One of the largest rivers in India, Ganga is considered to be the holiest river and holds a high place in the mythology of India.
On March 20, 2017, the high court of Uttarakhand ruled that “the Rivers Ganga and Yamuna, all their tributaries, streams, every natural water flowing with flow continuously or intermittently of these rivers, are declared as juristic/legal persons/living entities having the status of a legal person with all corresponding rights, duties and liabilities of a living person in order to preserve and conserve river Ganga and Yamuna.”
While the order is a positive one, whether it will have any impact at all on the ground remains to be seen. This is because the order is given by a state high court which means that its jurisdiction will be within the state. It now remains to be seen whether the authorities heading the Namami Gange (Clean Ganga) Mission, a pet project of Prime Minister Narendra Modi launched to clean and revive the river, will extend it to states though which the rivers flow.
Judges Rajeev Sharma and Alok Singh said the Ganges and Yamuna rivers and their tributaries would be “legal and living entities having the status of a legal person with all corresponding rights, duties and liabilities”.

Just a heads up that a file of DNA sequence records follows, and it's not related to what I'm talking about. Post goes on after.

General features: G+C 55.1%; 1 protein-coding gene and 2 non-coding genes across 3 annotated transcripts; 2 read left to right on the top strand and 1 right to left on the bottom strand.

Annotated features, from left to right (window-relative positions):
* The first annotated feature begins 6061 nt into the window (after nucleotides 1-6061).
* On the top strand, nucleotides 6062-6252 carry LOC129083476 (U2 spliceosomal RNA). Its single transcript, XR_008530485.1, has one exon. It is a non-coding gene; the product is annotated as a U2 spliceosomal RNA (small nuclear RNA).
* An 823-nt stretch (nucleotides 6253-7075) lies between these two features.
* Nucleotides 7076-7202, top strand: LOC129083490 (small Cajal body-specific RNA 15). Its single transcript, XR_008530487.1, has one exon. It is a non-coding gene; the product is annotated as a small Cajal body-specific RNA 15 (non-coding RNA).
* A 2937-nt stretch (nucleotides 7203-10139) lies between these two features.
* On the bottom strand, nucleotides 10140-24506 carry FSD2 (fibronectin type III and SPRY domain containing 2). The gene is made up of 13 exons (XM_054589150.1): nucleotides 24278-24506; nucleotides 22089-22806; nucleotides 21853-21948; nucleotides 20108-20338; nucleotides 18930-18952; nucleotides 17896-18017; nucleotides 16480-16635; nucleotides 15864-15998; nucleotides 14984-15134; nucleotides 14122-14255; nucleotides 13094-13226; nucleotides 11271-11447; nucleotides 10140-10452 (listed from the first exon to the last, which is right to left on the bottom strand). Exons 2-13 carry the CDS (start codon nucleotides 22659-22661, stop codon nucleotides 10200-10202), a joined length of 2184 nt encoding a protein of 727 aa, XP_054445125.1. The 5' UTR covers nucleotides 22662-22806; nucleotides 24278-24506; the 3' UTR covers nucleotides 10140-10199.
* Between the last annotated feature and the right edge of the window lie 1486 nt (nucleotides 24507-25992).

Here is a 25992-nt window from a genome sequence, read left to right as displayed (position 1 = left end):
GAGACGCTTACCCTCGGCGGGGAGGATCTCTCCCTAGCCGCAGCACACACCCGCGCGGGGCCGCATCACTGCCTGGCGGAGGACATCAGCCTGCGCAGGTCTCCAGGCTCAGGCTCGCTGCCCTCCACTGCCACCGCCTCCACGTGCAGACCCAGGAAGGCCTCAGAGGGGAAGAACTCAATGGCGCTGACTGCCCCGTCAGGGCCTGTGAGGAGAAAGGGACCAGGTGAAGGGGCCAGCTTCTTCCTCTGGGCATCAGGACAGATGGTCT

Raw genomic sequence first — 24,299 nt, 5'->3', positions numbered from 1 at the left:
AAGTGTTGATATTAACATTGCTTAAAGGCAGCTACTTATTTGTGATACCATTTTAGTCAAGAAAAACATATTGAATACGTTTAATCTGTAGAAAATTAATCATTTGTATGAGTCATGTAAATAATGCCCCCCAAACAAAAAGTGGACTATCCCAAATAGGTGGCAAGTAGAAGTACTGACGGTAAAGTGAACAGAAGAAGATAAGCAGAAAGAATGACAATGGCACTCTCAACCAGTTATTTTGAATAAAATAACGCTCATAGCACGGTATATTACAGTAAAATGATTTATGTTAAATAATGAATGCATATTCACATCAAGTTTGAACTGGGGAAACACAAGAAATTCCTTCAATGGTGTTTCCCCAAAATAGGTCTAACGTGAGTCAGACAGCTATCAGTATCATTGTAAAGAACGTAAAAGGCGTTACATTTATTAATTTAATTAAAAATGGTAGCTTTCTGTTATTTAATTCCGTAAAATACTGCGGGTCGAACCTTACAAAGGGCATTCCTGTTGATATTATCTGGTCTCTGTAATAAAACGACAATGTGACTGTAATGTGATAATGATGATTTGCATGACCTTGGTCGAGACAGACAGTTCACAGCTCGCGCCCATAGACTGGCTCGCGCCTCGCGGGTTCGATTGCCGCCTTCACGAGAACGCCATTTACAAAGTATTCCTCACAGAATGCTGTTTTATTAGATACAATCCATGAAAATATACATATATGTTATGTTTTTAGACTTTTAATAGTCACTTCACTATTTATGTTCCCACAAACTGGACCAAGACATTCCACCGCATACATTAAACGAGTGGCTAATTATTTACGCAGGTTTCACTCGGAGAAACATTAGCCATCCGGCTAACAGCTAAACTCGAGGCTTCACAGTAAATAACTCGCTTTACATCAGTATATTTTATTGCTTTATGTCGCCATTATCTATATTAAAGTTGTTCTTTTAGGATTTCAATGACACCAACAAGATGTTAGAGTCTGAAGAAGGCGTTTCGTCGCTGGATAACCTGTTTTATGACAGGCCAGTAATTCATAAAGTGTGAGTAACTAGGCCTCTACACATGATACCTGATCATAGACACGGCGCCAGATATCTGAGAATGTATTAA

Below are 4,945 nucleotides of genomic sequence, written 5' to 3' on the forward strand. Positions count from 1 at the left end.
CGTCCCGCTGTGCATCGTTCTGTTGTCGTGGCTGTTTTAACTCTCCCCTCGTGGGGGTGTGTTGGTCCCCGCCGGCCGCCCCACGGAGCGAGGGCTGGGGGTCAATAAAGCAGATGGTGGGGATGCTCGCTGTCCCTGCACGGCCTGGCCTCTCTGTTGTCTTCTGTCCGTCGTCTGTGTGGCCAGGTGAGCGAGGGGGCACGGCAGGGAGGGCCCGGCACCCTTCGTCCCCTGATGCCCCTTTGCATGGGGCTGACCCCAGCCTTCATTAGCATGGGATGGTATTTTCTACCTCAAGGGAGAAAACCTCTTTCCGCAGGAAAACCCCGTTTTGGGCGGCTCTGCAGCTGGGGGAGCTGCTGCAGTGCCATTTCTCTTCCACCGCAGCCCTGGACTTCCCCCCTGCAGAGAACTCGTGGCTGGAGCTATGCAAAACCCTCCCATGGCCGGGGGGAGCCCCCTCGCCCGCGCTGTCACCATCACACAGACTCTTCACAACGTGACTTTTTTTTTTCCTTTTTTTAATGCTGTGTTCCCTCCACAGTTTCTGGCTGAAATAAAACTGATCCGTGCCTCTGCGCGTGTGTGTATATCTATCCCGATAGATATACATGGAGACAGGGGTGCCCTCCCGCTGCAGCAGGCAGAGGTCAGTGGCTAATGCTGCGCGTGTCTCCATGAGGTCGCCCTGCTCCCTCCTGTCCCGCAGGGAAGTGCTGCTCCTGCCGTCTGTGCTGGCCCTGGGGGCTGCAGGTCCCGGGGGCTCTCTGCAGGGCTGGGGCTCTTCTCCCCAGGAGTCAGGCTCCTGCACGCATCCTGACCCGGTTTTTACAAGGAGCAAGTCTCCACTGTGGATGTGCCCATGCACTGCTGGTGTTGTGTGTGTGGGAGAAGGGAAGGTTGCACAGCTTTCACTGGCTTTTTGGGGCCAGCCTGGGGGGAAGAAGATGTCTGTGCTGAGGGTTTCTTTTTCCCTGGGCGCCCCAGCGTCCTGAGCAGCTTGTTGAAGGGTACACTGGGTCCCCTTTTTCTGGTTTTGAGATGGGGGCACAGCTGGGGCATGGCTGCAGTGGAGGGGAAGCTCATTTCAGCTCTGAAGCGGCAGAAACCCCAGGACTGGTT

The move in Uttarakhand is not the first such, but it certainly is extremely rare and puts the state—indeed India, given that the Ganga is called the nation’s lifeline—on a pretty much uncharted course.
They appointed three officials as persons in loco parentis (Latin for ‘in place of parents’) as “the human face to protect, conserve and preserve Rivers Ganga and Yamuna and their tributaries.” They are the Director of NAMAMI Gange (a central government project to clean the Ganga), the chief secretary of Uttarakhand and the advocate general of Uttarakhand.
“The legal status is an extension of the philosophy of allowing a river to flow freely—as was intended in its nature. Any interference with the river as a whole, including construction of dams, takes away from its essential and basic character. Such a move by court would involve a re-look into construction activities across the river such as sand mining and construction of dams,” environmental lawyer Ritwik Dutta told MINT.
The decision to humanize rivers has invited mixed reactions on social media. While some have welcomed it, others have been a tad critical and snarky.